I’m lead research analyst at Stanford Law School’s Regulation, Evaluation, and Governance Lab (RegLab). I spend most of my time developing and analyzing algorithms, typically with applications to some problem in public policy.

On the side, I co-host the Increments podcast, where Vaden Masrani and I yell at each other and others about philosophy and science. Sometimes I also write about these topics. Since research can be confusing, I often distract myself with good books and interesting online courses.

You can contact me at benchugg [at] stanford.edu.

research interests

My primary interests involve developing robust sequential decision-making algorithms, particularly in settings where traditional assumptions are violated. I try and straddle the borderlands between theory and practice, but I’ve also spent some time doing purely applied work.

I’m also interested in algorithm design and analysis more broadly, having previously worked on problems in graph theory, combinatorial optimization, and stochastic reaction networks.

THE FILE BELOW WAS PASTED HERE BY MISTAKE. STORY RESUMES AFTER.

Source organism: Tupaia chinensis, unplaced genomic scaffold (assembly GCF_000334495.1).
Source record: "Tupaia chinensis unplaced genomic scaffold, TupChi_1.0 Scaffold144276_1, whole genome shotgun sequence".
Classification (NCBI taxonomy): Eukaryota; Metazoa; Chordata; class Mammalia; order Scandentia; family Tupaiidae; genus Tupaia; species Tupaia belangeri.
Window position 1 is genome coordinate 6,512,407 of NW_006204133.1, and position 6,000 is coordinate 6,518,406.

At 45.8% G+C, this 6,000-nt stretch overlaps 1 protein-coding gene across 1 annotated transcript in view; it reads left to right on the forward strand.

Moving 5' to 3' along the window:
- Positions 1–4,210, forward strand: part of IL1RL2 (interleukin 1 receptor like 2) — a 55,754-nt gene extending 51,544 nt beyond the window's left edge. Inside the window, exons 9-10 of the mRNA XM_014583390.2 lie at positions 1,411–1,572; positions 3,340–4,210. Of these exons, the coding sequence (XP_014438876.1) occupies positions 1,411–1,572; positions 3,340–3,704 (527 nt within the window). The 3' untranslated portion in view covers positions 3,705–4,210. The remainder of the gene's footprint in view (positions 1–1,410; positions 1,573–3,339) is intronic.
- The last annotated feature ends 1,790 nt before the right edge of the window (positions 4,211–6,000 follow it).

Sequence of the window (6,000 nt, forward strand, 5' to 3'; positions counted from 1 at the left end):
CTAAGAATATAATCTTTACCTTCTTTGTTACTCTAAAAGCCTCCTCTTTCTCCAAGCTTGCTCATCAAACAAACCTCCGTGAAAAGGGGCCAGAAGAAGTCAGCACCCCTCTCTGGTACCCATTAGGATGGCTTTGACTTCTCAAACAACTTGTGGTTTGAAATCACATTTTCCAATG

Papers are here. I’ve recently begun keeping some research notes as well.

erratic bio

Prior to Stanford, I was a master’s student at the Mathematical Institute at Oxford, where I studied topics at the intersection of spectral graph theory and geometry. Here is my thesis on the subject.

In 2018, I spent some time at RIKEN AIP in Tokyo, where I was lucky to work with Dr. Maehara as part of the Discrete Optimization Unit.

My undergraduate was spent at the University of British Columbia studying mathematics and computer science, where I was immensely fortunate to be supervised by Will Evans and Anne Condon.


The podcast is mostly an attempt to break out of the academic echochamber and talk about things other than limit theorems and algorithmic performance. We have a few beers and chat about anything from moral philosophy and thought experiments, to the philosophy of logic, climate change, free will, dualism, and social media.
We also have an ongoing series on Conjectures and Refutations by Karl Popper.